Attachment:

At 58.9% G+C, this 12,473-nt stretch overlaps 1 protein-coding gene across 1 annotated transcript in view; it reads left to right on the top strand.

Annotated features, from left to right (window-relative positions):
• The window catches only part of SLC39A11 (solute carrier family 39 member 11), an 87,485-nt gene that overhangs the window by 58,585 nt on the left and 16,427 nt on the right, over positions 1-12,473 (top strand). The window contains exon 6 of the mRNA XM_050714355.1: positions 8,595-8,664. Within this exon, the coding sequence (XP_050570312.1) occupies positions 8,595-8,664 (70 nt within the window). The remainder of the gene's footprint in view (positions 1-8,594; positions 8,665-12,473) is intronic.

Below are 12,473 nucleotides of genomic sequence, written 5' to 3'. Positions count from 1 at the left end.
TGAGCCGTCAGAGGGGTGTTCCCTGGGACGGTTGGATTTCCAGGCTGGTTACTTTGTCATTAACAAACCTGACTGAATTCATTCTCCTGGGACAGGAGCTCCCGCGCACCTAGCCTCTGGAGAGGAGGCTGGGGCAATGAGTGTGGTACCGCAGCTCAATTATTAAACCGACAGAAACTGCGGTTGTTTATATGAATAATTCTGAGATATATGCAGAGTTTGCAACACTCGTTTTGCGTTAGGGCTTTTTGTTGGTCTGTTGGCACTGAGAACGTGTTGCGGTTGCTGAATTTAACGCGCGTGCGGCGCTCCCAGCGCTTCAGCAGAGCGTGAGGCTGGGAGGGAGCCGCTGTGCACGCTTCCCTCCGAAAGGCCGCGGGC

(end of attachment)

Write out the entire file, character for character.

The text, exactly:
At 58.9% G+C, this 12,473-nt stretch overlaps 1 protein-coding gene across 1 annotated transcript in view; it reads left to right on the top strand.

Annotated features, from left to right (window-relative positions):
• The window catches only part of SLC39A11 (solute carrier family 39 member 11), an 87,485-nt gene that overhangs the window by 58,585 nt on the left and 16,427 nt on the right, over positions 1-12,473 (top strand). The window contains exon 6 of the mRNA XM_050714355.1: positions 8,595-8,664. Within this exon, the coding sequence (XP_050570312.1) occupies positions 8,595-8,664 (70 nt within the window). The remainder of the gene's footprint in view (positions 1-8,594; positions 8,665-12,473) is intronic.

Below are 12,473 nucleotides of genomic sequence, written 5' to 3'. Positions count from 1 at the left end.
TGAGCCGTCAGAGGGGTGTTCCCTGGGACGGTTGGATTTCCAGGCTGGTTACTTTGTCATTAACAAACCTGACTGAATTCATTCTCCTGGGACAGGAGCTCCCGCGCACCTAGCCTCTGGAGAGGAGGCTGGGGCAATGAGTGTGGTACCGCAGCTCAATTATTAAACCGACAGAAACTGCGGTTGTTTATATGAATAATTCTGAGATATATGCAGAGTTTGCAACACTCGTTTTGCGTTAGGGCTTTTTGTTGGTCTGTTGGCACTGAGAACGTGTTGCGGTTGCTGAATTTAACGCGCGTGCGGCGCTCCCAGCGCTTCAGCAGAGCGTGAGGCTGGGAGGGAGCCGCTGTGCACGCTTCCCTCCGAAAGGCCGCGGGC